Louis-Amédée built his own darkroom and laboratory at the age of sixteen. By 1844 he was a bassist with the orchestra of the Opéra in Pans and he remained a professional musician for fifty years. In the photography field, he was named as the possible inventor of the autochrome. Several of his uncovered images were evidently taken prior to 1900, years before the Lumières patented their autochrome plate in 1904.
Mante experimented with several photographic and photomechanical processes, resulting in a number of inventions: a process for using false ivory as a photographic support for the negative (1851); one of the first successful attempts at mechanical photoreproduction (1853); refinements of heliographic engraving (1860s, early 1870s), a process for phototypography (reported to the Société Française de la Photographie in 1872); and possibly, production of a trichrome color photograph (1856, thirteen years prior to its official recognition). Much of his photographic work was done in collaboration with Goldschmidt. Several books and articles on Mante are being researched.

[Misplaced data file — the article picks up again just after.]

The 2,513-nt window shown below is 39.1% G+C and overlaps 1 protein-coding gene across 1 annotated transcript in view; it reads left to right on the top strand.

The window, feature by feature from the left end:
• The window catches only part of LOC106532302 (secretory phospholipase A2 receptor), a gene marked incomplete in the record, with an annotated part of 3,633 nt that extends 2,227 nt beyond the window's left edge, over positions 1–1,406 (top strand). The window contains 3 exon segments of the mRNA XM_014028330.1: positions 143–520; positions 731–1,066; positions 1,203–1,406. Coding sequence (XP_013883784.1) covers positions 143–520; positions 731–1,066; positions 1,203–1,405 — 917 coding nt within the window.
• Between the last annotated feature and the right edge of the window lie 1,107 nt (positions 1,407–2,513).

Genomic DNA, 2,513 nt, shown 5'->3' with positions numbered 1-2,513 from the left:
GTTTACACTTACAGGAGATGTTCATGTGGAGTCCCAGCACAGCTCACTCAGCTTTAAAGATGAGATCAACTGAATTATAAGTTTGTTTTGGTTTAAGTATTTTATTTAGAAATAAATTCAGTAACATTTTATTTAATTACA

It is difficult to attribute the autochromes specifically to Mante or Goldschmidt, although it seems that Goldschmidt's sophistication and self consciousness (he was a bit of a dandy), as well as his travels to Algeria and the south of France, identify certain images as his.